The DDS 24 is illustrated in further detail in the block diagram of FIG. 4. The DDS 24 is known in the prior art. The DDS 24 includes a phase accumulator 24A which generates an address signal. A sine look-up table 24B is responsive to the address signal and generates a digital sine wave signal. The digital sine wave signal from the sine look-up table 24B is operatively coupled to a digital-to-analog (D/A) converter 24C. The D/A converter 24C creates an analog sub-carrier signal. The DDS phase clock signal is operatively coupled to both the phase accumulator 24A and the D/A converter 24C and synchronizes the operation of these two operating blocks.
The DDS 24 preferably includes a low pass filter 24D which is operatively coupled to the D/A converter 24C and receives the analog sub-carrier signal. The low pass filter 24D smooths the output from the D/A converter 24C and provides an output signal with reduced spurious content. Preferably, the DDS 24 further includes instruction registers 24E. The instruction registers 24E receive digital instructions from the common digital processor 28 and synchronize the operation of the DDS 24 according to these instructions. In response to the received instructions, the DDS 24 can change the frequency of operation and impart phase modulation or frequency modulation upon the analog sub-carrier signal.
Because of the limited high frequency operating range of a conventional DDS, each signal generator element 22 preferably includes an upconverter circuit. The upconverter circuit receives the analog sub-carrier signal from the DDS 24 and transposes this signal to a higher frequency of operation. The upconverter may take the form of a frequency multiplier circuit or hetrodyning circuit. A hetrodyning circuit is illustrated in FIG. 3.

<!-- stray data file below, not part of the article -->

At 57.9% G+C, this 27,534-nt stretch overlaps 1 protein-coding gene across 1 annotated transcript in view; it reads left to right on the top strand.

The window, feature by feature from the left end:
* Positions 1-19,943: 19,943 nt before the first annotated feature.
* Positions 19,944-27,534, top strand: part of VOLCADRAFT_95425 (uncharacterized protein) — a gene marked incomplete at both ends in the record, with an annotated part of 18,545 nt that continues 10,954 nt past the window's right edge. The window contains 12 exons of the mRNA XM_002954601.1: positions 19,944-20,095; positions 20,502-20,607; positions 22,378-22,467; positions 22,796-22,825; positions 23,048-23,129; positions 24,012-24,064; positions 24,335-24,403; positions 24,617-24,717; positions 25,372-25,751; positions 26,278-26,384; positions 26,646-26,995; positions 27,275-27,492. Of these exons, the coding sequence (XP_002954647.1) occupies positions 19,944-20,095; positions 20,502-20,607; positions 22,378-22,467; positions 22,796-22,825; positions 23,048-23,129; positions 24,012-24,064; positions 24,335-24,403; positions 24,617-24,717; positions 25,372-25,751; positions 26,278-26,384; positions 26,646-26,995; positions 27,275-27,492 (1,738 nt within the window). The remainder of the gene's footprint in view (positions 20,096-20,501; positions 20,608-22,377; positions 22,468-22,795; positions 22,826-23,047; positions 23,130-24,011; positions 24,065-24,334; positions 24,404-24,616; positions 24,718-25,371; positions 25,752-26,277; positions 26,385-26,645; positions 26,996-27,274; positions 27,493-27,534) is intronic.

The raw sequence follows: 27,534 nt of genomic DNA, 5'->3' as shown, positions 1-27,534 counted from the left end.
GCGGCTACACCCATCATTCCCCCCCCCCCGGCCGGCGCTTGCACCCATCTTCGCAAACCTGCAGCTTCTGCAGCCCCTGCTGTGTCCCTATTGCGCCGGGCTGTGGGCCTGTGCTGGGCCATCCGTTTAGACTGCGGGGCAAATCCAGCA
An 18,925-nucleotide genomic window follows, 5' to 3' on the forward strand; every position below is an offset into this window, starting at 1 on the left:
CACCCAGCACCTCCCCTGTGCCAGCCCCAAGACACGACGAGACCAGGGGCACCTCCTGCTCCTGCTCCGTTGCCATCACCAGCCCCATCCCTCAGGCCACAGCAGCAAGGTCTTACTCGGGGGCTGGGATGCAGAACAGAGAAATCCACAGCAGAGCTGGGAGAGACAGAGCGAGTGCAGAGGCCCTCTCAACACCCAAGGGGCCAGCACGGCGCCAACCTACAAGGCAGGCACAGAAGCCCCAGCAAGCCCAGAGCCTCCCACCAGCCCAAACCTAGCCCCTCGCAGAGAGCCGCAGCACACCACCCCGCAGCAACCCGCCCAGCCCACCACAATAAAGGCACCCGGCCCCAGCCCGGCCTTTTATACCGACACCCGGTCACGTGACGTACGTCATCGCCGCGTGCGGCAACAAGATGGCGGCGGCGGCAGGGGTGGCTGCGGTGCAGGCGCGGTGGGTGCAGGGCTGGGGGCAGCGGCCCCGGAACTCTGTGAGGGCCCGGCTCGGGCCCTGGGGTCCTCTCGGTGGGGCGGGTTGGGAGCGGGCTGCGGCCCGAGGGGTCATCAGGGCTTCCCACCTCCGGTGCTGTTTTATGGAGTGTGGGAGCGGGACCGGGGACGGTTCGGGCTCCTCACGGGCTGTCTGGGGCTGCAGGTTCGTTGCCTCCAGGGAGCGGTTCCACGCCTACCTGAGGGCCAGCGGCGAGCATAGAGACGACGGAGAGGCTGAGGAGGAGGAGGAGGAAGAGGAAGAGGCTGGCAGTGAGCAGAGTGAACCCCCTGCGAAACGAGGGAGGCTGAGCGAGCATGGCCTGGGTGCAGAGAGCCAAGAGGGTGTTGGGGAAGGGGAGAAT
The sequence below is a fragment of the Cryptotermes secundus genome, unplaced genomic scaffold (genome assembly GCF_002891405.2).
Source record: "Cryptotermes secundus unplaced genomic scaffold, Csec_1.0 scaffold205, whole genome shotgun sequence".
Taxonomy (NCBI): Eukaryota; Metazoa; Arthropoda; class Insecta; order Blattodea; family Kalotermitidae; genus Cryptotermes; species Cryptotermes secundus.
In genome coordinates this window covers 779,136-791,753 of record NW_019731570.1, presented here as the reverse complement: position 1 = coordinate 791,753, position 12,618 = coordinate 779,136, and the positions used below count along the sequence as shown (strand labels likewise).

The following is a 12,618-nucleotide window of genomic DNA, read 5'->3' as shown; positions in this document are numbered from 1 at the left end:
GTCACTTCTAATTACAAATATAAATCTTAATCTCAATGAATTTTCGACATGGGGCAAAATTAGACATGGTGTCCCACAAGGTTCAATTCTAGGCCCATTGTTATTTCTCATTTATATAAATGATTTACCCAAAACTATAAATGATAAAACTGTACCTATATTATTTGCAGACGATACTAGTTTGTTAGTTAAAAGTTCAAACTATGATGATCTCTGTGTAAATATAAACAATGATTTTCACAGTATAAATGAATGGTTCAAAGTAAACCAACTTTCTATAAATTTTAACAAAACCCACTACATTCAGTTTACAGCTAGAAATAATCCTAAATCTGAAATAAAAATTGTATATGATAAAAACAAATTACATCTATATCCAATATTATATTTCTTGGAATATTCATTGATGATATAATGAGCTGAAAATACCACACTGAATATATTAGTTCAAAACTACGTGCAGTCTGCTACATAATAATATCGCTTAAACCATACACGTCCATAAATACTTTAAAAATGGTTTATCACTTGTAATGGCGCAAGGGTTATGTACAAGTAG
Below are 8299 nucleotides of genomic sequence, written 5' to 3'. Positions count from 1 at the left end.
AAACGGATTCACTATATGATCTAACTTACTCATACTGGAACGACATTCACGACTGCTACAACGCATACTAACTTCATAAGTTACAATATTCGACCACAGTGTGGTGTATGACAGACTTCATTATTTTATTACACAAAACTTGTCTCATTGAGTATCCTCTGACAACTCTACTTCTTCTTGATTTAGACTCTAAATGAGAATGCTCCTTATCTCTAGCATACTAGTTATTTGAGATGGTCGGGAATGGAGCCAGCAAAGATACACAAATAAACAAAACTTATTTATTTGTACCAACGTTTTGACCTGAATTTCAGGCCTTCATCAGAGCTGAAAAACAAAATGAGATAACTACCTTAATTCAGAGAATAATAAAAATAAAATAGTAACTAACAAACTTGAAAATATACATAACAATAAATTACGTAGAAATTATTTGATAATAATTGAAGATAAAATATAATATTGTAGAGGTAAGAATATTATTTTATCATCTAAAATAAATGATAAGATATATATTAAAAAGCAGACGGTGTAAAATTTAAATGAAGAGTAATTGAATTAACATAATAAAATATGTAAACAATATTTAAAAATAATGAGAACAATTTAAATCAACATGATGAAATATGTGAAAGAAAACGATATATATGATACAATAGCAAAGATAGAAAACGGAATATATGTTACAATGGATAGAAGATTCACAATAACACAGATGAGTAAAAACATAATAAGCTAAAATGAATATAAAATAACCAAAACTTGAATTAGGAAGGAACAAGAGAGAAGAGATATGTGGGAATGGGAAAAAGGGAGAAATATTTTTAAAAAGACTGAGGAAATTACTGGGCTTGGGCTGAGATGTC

The hetrodyning circuit includes a mixer 30 and a common local oscillator (LO) 32. Each mixer 30 is responsive to both an LO signal from the LO 32 and the sub-carrier signal from the DDS 24. Preferably, the mixer 30 is a single side band device which only generates a signal representing the sum of the two received signals while suppressing all other signals. If a general purpose mixer is used, the output will typically contain a plurality of signals in addition to the desired sum signal. In this case, it may be desirable to operatively couple a filter to the output signal of the mixer 30 to remove the unwanted signal components.
The signal generator element 22 illustrated in FIG. 3 preferably includes at least one signal amplifier 34. The signal amplifier 34 receives the output signal from the mixer 30 and performs conventional signal amplification to this signal. While the amplifier is shown as a single block, the signal amplifier 34 will typically be formed from several cooperative amplification stages to achieve the desired output power level.
Each antenna element 14 further includes a feed radiator 36. Each feed radiator 36 is operatively coupled to two signal generator elements 22. The feed radiator 36 receives a first signal from a first signal generator element 22 and radiates this signal with a first signal polarization. Preferably, the feed radiator 36 receives a second signal from a second signal generator element 23 and radiates this signal with a second polarization. The feed radiator 36 is selected such that the first and second polarizations are mutually orthogonal. This can be achieved by vertical/horizontal polarization, or preferably, right circular (RCP)/left circular (LCP) polarization. By propagating two signals with orthogonal polarization, each feed radiator 36 may contribute to two overlapping transmit beam sub-arrays 16. This overlap allows the present invention to achieve a highly tapered amplitude distribution across the aperture of the focusing device.
FIGS. 5A and 5B illustrate one implementation of the feed radiator 36. In this embodiment, each feed radiator 36 is formed from a wave guide 40 which includes an excitation end 42 and a radiating end 44. Each wave guide 40 contains a tapered (or stepped) internal partition 46 which gradually divides the square wave guide of the radiating end 44 into two E-plane stacked rectangular wave guide sections 48, 50. The partition 46 forms a quadrature hybrid which serves as a linear to circular polarization converter. Together, the two rectangular wave guide sections 48, 50 form the excitation end of the radiator feed 36.